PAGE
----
World Junior Squash C’ships: Egyptians ubiquitous on and off the court

There have only been rare moments when the front row (and sometimes even the second) hasn’t been occupied by the Egyptians, at the tourney this year.

Egypt team members and parents at the World Junior Squash Championships on Sunday.   -  R. Ragu

The Egyptians have dominated the World Junior Squash Championships so far. All four of the finalists in the individual event (men’s and women’s) are from Egypt. Coming into the tournament as favourites, occupying the top five seeds in men’s and top two in women’s, the Egyptians have lived up to the billing.

In recent years, no other country has been able to match the sheer amount of squash talent that Egypt nurtures from a very young age. A supportive government, a surfeit of facilities and a sporting culture ensures that its players dominate on the court. And now with players’ parents forming a devoted crowd following the players around the world, Egypt has been dominating even off the court, in the stands.

There have only been rare moments when the front row (and sometimes even the second) hasn’t been occupied by the Egyptians, at the World Juniors this year. From the quarterfinals onwards, almost every match had an Egyptian playing in it and that meant those seats were taken for good.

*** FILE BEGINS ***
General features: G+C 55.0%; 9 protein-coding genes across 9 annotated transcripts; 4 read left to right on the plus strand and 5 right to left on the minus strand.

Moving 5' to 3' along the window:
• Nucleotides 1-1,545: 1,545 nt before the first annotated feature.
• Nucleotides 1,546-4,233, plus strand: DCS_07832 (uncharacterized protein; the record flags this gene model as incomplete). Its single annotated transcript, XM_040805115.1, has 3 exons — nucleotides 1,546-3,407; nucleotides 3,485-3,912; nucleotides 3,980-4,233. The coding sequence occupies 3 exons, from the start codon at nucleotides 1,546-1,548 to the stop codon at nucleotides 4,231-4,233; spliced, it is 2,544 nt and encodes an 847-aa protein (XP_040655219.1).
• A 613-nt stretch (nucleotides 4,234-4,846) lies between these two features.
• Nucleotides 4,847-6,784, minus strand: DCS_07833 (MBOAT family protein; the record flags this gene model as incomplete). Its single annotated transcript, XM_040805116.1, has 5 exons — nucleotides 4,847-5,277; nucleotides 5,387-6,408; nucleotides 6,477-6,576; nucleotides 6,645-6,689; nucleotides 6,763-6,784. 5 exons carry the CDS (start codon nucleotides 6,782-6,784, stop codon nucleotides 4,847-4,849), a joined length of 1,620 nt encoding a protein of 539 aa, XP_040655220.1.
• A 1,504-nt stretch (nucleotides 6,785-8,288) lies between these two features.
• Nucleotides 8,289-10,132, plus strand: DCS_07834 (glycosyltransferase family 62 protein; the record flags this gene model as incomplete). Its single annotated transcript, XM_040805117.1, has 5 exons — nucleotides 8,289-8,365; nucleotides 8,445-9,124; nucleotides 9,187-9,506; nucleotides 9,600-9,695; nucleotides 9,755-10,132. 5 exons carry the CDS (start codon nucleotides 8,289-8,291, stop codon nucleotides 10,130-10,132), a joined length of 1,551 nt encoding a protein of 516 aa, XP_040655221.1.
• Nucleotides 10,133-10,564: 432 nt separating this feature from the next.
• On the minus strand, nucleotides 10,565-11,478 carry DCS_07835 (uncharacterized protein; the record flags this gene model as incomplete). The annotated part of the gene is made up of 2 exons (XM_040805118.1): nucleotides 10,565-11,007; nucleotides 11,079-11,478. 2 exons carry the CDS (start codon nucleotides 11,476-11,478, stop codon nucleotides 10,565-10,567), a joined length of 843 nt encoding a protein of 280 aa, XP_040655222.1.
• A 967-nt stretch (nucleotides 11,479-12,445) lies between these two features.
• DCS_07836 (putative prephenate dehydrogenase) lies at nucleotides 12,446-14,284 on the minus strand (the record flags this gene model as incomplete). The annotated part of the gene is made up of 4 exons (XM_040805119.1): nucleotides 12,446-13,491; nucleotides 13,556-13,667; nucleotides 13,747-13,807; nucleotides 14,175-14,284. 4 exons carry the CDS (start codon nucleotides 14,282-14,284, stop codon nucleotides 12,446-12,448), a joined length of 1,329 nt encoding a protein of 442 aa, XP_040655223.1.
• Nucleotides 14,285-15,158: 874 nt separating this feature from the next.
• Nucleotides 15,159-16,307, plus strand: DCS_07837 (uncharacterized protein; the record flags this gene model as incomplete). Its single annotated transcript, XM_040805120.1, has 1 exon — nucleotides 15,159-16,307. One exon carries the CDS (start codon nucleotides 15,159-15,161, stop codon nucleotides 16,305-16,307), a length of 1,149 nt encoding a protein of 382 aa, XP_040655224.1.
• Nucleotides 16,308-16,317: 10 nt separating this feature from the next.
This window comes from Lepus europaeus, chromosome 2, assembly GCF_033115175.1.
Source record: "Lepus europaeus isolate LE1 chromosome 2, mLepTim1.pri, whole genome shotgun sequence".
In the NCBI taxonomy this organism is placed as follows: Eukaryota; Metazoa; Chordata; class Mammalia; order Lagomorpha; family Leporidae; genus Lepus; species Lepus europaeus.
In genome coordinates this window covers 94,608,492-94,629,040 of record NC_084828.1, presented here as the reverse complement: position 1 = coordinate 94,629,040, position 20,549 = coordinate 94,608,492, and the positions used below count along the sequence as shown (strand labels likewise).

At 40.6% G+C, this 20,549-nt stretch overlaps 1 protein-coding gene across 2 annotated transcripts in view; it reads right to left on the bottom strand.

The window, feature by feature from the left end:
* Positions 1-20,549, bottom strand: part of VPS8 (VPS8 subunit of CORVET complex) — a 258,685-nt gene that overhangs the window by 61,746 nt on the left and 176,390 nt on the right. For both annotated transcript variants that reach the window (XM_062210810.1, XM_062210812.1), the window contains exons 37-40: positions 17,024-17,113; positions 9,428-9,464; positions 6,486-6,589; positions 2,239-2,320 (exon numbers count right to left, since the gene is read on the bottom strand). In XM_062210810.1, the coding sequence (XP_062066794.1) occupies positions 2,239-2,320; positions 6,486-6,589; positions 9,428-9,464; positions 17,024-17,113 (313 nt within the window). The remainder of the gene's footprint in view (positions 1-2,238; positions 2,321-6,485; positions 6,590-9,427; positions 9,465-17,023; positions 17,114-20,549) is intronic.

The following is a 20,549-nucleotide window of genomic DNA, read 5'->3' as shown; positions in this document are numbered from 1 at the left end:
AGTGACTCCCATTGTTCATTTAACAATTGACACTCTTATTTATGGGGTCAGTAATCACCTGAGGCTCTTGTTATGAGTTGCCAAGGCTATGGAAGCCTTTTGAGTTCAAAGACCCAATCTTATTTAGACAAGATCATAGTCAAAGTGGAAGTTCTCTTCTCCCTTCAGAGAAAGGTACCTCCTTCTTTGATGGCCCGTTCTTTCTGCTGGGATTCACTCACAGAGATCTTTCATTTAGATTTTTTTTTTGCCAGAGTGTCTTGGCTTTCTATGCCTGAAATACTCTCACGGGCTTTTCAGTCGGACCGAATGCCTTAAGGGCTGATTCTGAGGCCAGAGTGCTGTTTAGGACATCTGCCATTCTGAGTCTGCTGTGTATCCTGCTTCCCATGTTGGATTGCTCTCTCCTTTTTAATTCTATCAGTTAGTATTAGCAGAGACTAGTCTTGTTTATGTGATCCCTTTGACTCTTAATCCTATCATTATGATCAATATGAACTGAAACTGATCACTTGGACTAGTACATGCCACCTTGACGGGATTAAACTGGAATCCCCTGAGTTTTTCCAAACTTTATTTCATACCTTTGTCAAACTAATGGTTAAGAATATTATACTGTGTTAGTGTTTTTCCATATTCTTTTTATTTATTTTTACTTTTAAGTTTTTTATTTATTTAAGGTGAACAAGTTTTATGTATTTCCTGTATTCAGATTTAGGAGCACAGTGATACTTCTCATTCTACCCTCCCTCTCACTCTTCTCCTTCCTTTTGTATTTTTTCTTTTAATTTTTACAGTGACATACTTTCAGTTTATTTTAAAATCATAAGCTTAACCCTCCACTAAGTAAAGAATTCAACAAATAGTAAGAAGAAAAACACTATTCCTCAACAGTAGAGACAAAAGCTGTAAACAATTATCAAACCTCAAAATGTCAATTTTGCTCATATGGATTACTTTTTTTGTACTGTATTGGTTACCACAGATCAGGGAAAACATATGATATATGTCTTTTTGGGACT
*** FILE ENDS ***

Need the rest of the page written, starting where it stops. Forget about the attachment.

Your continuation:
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Other than the 12 players and a small team of coaches and staff, a parent of each player had made their way down to the tournament. For No. 1 seed Rowan Reda Araby’s father, Reda Araby, this is nothing new. “All of us travelled together, like we usually do. One parent has come with each player,” he said, after Rowan secured a place in the World Junior finals for the second consecutive year.

“We go to all the international tournaments. We can’t go for all the PSA events, but we make sure we’re there and cheering at major international tournaments,” he added.

And Araby believes the travels are worth it, both for the players and themselves, who get to cheer their wards on and give them added support in major tournaments where they come under a lot of pressure.

For players who make a lot of sacrifices to get here, an additional support system could always come in handy. “Only these players know how hard it is. It is a very demanding sport. They are sacrificing so much. No friends, no parties, no cinemas, just practice. But it’s what they’ve chosen and we’ll always support them for it,” said Araby.